FINRA Stays Tough on Document Production Rule 8210

Recent settlements continue to demonstrate that FINRA means business when they request documents as part of an examination or investigation. As a Self-Regulatory Organization, FINRA does not have subpoena power, so they must rely on Rule 8210 to compel those who are subject to its jurisdiction to provide testimony and documents when requested. A failure to comply with a request under Rule 8210 could lead to a disciplinary action up to and including an individual being barred. During my time at FINRA, the most common reason for being barred was a failure to respond to an 8210 request. Therefore, it is critical that you take these requests seriously and respond completely and timely.

FINRA’s jurisdiction over documents is not unlimited, but it is very broad. The rule applies to books, records and accounts that the broker-dealer or its associated persons make or keep relating to its operation as a broker-dealer or relating to the person’s association with the member. While FINRA’s jurisdiction does not extend to documents that are unrelated to the business of its members, the definition of what is related to the business of the member encompasses a lot. It includes but is not limited to records relating to a FINRA investigation of:

  • outside business activities
  • private securities transactions (this would currently include outside RIA activity)
  • possible violations of just and equitable principles of trade
  • FINRA rules, MSRB rules, and the federal securities laws

The rule requires that those subject to FINRA’s jurisdiction make available books, records or accounts even when they are in the possession of another person or entity, if those subject to FINRA’s jurisdiction controls or has a right to demand them. According to a FINRA FAQ on Rule 8210, whether a particular document is within a member firm’s or person’s “control” is determined by the facts and circumstances of each situation. Generally, a document will be considered to be in the control of a member firm or associated person if the firm or person has the legal right, authority or ability to obtain the document upon demand.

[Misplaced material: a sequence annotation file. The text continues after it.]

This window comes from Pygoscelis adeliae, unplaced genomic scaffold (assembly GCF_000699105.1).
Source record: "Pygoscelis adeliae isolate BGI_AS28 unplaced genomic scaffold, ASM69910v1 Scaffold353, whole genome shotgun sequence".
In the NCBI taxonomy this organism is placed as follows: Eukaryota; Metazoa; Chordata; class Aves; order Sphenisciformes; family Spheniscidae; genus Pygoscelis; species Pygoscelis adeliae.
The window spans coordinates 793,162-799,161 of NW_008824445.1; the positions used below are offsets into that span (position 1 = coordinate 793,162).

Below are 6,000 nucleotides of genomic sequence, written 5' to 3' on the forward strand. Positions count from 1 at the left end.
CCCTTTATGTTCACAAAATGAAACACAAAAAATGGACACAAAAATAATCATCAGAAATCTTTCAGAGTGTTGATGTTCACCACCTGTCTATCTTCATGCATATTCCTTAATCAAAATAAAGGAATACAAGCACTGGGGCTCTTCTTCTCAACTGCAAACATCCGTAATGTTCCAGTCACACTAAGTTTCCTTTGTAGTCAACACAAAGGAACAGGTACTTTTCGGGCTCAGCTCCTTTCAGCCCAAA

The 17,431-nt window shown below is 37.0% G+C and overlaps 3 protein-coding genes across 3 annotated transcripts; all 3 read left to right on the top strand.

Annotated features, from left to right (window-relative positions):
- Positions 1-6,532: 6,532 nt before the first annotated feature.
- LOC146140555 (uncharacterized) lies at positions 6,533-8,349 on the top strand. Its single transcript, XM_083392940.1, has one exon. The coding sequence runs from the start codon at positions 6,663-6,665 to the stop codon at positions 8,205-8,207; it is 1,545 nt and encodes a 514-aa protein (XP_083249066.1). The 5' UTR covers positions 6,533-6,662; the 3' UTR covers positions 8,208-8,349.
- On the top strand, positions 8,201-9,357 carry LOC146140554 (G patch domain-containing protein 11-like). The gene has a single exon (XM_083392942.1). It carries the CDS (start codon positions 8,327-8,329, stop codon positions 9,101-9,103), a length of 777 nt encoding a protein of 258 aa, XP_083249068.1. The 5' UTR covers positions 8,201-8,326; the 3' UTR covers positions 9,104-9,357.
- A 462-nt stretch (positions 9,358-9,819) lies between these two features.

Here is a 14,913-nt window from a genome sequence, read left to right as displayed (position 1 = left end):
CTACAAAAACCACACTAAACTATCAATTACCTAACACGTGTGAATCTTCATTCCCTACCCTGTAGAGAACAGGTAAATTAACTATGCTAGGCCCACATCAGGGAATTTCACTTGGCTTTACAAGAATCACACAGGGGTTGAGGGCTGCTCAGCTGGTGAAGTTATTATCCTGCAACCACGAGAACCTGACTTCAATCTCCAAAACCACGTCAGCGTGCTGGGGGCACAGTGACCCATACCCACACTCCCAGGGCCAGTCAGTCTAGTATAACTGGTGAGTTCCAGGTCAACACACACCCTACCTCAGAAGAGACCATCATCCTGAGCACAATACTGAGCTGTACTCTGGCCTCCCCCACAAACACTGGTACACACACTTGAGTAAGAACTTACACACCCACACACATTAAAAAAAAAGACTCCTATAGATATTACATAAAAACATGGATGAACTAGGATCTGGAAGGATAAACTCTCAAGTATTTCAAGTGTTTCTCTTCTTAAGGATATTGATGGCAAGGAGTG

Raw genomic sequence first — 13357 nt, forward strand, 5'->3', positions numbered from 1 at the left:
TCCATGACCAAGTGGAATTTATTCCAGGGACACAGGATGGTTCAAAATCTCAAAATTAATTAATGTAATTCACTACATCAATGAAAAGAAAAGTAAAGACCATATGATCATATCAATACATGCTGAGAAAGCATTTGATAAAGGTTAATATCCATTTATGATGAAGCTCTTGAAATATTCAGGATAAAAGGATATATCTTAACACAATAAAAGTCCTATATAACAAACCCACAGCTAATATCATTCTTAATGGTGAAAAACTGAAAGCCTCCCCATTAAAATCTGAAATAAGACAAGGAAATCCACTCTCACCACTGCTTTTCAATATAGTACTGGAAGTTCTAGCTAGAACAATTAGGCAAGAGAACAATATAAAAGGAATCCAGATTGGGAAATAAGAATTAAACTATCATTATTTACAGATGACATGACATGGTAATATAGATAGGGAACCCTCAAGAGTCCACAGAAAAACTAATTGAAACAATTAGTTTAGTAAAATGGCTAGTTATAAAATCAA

In a recent case, FINRA fined a firm for not obtaining telephone records from its telephone service provider even though the service provider destroyed the records as part of its normal document destruction policy. FINRA explained that the firm failed to request all available phone records from the vendor until well after FINRA had requested the records from the firm. Had they performed a timely records request from the vendor, they would have been able to access them before they had been destroyed.

So, what does this all mean? Managing regulatory inquiries is extremely important. Understanding how regulators use information, what they expect and the best way to interact with them can be a vital skill when it comes to responding to a regulatory inquiry. If you receive a request from FINRA under Rule 8210 or any other regulatory inquiry, have the expertise and legal counsel at hand to ensure you are minimizing your risk and exposure.  Many firms engage remediation experts to define, design, implement and manage remediations that limit the cost and reputational damage of an enforcement action.  In the case of Rule 8210 requests, immediately identify where the records are located and begin the process of getting the records ready to produce. If there is any question whether the record(s) are subject to FINRA’s jurisdiction, you should discuss the issue with legal counsel and your team of experts before deciding not to provide requested records. If you have any questions about what FINRA is requesting or would like to try and negotiate a narrower request, you should immediately reach out to your Counsel and remediation professionals who can guide you through the discussion and negotiating process.  

Oyster’s consultants have years of experience with FINRA and SEC regulators from all over the country. Our employees are former regulators themselves, compliance officers and C-Suite executives that have addressed an array of regulatory challenges. Our team of industry practitioners can help guide you through the process and ensure that you are managing your regulatory risks.

About The Author

Ed Wegener is an innovative compliance, risk management and supervisory controls expert with deep understanding of Federal Securities Laws and the rules of self-regulatory organizations, as well as technology optimization and risk mitigation. Prior to joining Oyster, Ed held several posts in FINRA, most recently as  Senior VP and Midwest Regional Director.

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